Saturday, May 27, 2006

Twenty years today

On May 27th 1986 - twenty years ago today - I was received into the Catholic Church, confirmed and received Holy Communion for the first time.

I was an odd convert. Before asking to be received into the Church I knew no Catholics. In fact, I had never knowingly met a Catholic. Of course in reality I must have done - with hindsight there were a handful of Catholics in my school class, identifiable in that they (along with the Jewish girls) did not attend religious assemblies or classes - but their religious allegiance never impinged on my consciousness. I had never attended Mass, or visited a Catholic Church as anything other than a tourist. I had read no theology or Catholic apologetics. I was raised in a devoutly Methodist family. Yet I knew that the Catholic Church was where I should be. Why? A mix of impressions, from a very young age. As a child, falling in love with the national Marian shrines (both Anglican and Catholic) at England's Nazareth, Walsingham. My beloved great-uncle - who was in all essentials a grandfather to me - was the Methodist minister of the nearest town, and when we visited we often spent time at Walsingham. Discovering the beauty of liturgy through attending occasional Church of England services. As a teenager, a holiday in Malta where the sense of holiness in the Catholic Churches there made a deep impression. Returning with a rosary and trying to work out how to use it. Ideas from an odd selection of books, ranging from Elinor Brent Dyer's Chalet School series to Maria von Trapp. An attraction to the Catholic Middle Ages. A sense that the Catholic Church was somehow "further up and further in". The clincher? The visit of Pope John Paul II to the United Kingdom in 1982.

As a teenager I became first a lapsed Methodist, then a lapsed Christian - at best agnostic. Gradually faith returned: first a kind of vague deism, then a conviction that Jesus was who he claimed to be. I realised with much the same sense of horrified inevitability that C.S.Lewis describes in his conversion story, Surprised by Joy, that if Christianity was true then I had to act on it. If I was going to join a Church it must be a liturgical one. Which? Church of England or Catholic? I knew the answer. I was also petrified. It took three years to be brave enough to walk through the doors of a Catholic Church, hear Mass and ask to be received. Heck, those Catholics might eat me! On more than one occasion I walked the streets trying to pluck up the courage to ask to speak to a priest. Finally, on the First Sunday of Advent 1985 I attended my first Mass and knew without doubt that I had come home. After a few months of instruction from the elderly Irish parish priest I was received. No RCIA then, just the simple approach of working through the old Penny Catechism.

So here I am, twenty years later.Still home. Still filled with gratitude for the treasure I found; riches beyond anything I imagined when I first walked through the door. The depth of spirituality and sanctity that is the heritage of all Catholics (more than that - of all Christians, though many may be aware of it only partially or not at all) never fails to astound me. Today I know more. I have acquired a fair smattering of dogma, Scripture, apologetics and theology, though I have done little more than scratch the surface of all there is to learn. I have made friends with saints from all centuries. I have grown in appreciation of the great gift the Church gives us in the Sacraments, especially the privilege of receiving Our Lord in the Blessed Eucharist. I know myself to be part of the People of God. I have heard Mass in various countries and languages, and have gloried in the familiarity of the form and sense of unity with my fellow Catholics even while the words are strange. I have grown in appreciation of the Mass, whether said in the quiet of a monastery, with liturgical fervour in a packed Oratory, or in the mild chaos of a parish Church attended by many young families. I love being able to spend time on my knees before the Blessed Sacrament in the peace and quiet of an empty Church (would that I did it more often!). I have become a Catholic mother, bringing up my daughters in my adopted Faith, always faintly surprised that I have a family of cradle Catholics. I have rejoiced in their baptisms and First Communions. I have mourned the loss of Pope John Paul II, surely by any standards one of the greatest men of the twentieth century. I have discovered the jewels of the English Catholic Church, ranging from the martyrs of penal times to those literary greats of the twentieth century, G.K.Chesterton and Hilaire Belloc. So many riches. So much to be thankful for.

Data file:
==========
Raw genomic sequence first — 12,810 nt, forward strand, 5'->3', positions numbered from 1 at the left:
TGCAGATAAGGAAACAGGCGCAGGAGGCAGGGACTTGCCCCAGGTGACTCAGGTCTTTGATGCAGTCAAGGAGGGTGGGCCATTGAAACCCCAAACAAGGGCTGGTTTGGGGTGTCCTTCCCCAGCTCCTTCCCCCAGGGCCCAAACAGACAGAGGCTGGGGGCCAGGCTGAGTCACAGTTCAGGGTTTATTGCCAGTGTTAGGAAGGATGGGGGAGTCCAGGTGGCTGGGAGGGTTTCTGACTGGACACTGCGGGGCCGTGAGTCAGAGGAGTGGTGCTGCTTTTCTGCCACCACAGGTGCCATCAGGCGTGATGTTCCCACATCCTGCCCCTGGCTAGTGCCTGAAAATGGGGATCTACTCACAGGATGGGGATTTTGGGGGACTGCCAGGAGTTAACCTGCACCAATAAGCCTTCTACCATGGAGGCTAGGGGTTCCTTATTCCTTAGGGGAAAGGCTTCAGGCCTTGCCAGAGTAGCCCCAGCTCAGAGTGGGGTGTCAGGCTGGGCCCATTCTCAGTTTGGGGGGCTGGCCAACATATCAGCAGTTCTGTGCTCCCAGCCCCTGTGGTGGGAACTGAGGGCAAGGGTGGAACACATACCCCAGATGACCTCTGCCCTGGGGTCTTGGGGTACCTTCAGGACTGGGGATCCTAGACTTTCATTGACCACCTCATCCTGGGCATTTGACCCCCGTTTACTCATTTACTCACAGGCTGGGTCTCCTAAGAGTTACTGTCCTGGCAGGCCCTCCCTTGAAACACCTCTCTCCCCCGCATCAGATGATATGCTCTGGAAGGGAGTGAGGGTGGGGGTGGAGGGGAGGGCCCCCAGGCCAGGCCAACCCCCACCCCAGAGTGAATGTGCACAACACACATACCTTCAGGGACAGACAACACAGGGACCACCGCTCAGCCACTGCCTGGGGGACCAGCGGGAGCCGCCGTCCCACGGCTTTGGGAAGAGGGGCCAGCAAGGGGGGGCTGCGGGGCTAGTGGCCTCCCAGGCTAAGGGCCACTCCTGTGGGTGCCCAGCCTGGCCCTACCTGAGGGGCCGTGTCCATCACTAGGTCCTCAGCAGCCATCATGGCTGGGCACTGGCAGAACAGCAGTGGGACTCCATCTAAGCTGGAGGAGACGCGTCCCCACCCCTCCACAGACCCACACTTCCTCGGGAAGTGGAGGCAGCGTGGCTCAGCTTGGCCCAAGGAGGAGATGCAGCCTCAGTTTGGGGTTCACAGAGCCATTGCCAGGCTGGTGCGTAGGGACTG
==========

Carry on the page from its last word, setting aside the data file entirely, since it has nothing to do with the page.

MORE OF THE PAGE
Anonymous said...

What a lovely story! I, too, rejoice and marvel that I was given the grace to receive the Blessed Sacrament along with my family of fellow converts and one cradleboy. I used to ponder the effect of the Eucharist in utero on this baby who is now nearly 7. I am still occasionally caught grinning foolishly on the way to church, I am just so HAPPY to be going!!

Kindred Spirit

Karen E. said...

Beautiful! Thanks for sharing the story of your conversion. I rejoice with you, and I too continue to marvel at the riches of the Catholic Church!

Anonymous said...

That was really interesting, thanks for sharing your story. I too find liturgy beautiful.

The aspect of Catholicism I struggle to understand is the Marian teachings. I don't mean that to sound critical, it's just it's what I have the hardest time understanding. I have read a little recently and come to a bit more understanding of what Mary means to the Catholic faith and her role.

I too was raised a Christian but lapsed as a teenager. I might share my own story on my blog soon. It's just finding the time and impetus to do it.